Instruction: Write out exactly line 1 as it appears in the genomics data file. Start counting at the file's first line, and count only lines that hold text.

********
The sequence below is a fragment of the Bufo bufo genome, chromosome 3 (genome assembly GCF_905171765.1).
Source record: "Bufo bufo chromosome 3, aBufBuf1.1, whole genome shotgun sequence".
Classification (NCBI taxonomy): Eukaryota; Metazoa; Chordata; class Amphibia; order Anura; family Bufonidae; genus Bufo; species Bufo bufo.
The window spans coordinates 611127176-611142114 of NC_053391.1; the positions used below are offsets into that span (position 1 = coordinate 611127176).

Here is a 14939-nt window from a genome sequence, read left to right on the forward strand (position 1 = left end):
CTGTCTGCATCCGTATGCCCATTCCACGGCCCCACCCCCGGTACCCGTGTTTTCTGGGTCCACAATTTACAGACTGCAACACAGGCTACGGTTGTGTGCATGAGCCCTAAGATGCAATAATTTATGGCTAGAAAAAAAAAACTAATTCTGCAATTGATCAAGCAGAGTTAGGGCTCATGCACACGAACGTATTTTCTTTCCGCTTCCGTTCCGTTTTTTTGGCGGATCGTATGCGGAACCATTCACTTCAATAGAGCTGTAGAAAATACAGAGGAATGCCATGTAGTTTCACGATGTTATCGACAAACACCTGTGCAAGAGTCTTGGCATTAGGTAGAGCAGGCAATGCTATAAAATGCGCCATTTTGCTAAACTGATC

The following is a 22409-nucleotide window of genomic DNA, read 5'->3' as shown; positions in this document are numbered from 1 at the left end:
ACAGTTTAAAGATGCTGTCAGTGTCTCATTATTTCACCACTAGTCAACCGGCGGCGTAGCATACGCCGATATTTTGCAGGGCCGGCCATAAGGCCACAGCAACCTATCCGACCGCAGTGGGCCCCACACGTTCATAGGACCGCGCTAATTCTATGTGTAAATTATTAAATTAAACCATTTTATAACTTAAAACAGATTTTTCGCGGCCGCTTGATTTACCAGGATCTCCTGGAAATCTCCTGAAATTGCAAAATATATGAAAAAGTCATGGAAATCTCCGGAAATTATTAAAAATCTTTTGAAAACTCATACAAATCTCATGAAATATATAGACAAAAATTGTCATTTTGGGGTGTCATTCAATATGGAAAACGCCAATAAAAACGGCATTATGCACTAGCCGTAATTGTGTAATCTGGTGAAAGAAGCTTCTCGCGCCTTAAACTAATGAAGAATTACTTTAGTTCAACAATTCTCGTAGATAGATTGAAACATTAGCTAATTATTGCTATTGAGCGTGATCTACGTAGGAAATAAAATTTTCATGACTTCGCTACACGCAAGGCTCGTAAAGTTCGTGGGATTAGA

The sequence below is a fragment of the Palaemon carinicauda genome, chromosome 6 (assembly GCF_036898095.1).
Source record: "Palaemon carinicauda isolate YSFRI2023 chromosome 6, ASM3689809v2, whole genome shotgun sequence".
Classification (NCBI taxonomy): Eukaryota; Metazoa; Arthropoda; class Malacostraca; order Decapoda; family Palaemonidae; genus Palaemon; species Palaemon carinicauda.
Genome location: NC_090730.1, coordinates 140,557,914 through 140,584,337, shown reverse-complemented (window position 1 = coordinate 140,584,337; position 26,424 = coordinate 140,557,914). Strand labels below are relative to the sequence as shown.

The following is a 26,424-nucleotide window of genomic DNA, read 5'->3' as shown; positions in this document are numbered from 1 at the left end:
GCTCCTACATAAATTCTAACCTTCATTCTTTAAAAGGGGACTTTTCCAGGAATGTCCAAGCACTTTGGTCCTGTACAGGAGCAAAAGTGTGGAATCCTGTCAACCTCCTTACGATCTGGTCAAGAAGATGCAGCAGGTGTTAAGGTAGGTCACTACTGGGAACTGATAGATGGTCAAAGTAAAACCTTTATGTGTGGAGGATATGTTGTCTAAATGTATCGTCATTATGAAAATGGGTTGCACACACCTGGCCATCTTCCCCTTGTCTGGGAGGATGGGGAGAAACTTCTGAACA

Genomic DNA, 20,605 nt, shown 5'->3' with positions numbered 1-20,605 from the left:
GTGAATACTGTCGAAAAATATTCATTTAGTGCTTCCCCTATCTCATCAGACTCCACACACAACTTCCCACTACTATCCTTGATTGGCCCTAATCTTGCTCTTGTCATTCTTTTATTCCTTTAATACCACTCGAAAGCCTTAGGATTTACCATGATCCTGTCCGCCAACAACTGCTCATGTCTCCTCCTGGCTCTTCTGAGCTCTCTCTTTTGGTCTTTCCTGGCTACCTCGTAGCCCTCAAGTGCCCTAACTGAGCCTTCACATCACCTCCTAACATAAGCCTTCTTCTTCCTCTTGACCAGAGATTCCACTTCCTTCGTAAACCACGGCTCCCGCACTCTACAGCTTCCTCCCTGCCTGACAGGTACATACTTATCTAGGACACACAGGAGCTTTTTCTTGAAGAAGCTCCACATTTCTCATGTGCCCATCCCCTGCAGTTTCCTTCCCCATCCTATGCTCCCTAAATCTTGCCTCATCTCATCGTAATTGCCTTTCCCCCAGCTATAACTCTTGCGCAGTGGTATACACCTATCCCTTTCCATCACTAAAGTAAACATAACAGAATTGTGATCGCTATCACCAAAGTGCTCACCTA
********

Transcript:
The sequence below is a fragment of the Bufo bufo genome, chromosome 3 (genome assembly GCF_905171765.1).